In May 1952 Eni launched a national design competition offering prize money of 10 million lire. Designers from all over Italy were asked to come up with two billboard posters, two logos and a design for a petrol pump. This would serve to launch the AGIP Supercortemaggiore petrol and Agipgas natural gas.
The jury (with people from the world of arts and media) was inundated with entries. More than 4000 entries were received within a week. It took the jury no fewer than 14 sessions to pick the winner. The winning logo was unveiled in September 1952: a six-legged dog, a graphic depiction of strength, energy and optimism.
The logo was embraced en masse by the Italians as soon as it was launched. It was immediately clear that an iconic logo had been born. Soon after that it was decided to use the logo for all Eni's activities. Rumour has it that the designer was sculptor Luigi Broggini, although he never officially claimed the design. It wasn't until after his death in 1983 – a good 31 years later – that his son confirmed the rumours.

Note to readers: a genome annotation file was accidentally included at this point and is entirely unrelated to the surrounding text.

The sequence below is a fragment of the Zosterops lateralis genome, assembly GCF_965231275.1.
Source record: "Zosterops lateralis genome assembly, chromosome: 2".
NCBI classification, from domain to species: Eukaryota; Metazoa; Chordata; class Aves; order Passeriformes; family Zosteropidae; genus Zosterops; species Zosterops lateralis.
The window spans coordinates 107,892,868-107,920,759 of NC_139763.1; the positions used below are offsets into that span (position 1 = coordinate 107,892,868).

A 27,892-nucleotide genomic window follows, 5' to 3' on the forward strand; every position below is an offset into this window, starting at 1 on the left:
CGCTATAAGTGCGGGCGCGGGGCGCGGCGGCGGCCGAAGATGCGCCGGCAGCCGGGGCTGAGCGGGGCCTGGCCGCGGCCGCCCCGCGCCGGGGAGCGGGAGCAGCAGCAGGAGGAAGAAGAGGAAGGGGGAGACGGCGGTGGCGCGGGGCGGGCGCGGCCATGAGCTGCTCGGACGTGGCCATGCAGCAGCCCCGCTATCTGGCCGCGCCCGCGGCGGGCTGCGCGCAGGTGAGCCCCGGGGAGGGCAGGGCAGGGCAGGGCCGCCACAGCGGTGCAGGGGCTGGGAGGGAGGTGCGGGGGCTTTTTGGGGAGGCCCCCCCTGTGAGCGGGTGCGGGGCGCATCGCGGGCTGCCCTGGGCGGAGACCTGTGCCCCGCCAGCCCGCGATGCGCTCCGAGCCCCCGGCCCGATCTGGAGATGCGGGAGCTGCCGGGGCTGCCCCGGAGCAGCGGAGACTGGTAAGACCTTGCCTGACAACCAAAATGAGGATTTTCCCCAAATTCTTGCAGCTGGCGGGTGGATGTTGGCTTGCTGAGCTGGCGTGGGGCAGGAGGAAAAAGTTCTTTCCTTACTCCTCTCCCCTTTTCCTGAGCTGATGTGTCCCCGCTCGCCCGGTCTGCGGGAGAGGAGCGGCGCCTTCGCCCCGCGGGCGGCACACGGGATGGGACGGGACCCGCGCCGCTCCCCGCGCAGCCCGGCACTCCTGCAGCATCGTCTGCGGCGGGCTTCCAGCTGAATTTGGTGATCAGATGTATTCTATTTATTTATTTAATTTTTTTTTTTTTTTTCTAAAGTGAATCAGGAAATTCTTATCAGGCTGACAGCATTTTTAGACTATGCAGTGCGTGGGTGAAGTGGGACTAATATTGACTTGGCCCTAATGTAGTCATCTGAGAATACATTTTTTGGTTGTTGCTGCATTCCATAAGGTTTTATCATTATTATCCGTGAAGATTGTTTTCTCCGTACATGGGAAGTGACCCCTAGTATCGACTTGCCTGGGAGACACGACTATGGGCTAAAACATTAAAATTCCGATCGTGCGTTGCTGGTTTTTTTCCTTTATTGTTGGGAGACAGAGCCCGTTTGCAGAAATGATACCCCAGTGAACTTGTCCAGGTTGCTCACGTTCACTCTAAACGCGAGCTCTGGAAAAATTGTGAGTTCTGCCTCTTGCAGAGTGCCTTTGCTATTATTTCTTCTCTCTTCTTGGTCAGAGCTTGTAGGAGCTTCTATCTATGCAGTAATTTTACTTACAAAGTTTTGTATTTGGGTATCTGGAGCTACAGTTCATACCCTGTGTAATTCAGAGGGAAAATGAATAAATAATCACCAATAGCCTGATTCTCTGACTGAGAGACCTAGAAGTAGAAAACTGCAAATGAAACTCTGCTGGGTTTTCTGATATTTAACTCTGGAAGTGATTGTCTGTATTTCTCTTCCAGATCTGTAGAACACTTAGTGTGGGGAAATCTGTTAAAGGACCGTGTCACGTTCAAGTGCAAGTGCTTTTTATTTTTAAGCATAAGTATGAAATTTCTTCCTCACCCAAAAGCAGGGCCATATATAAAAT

At the beginning of the 1970s, Eni's activities were globalised to such an extent that a study was launched to find out whether a new logo was needed. The conclusion was once again that the dog with the six legs is deeply rooted in the consciousness of Italians. It was decided to have a restyle done by the Dutch graphic designer Bob Noorda. "We wanted to show that Eni had by now become much more than a fuel producer," says Bob Noorda, who also led the second restyle in 1992.
The most recent modernisation took take place in 2010. The dog with the six legs is now the template for Eni's various new activities. Combined with an adapted font, the design exudes openness and innovation. This dovetails perfectly with the expansion of the core activities: as well as the extraction and distribution of petrol, gas and electricity, Eni is also developing initiatives in the field of solar energy and bio-refinery.
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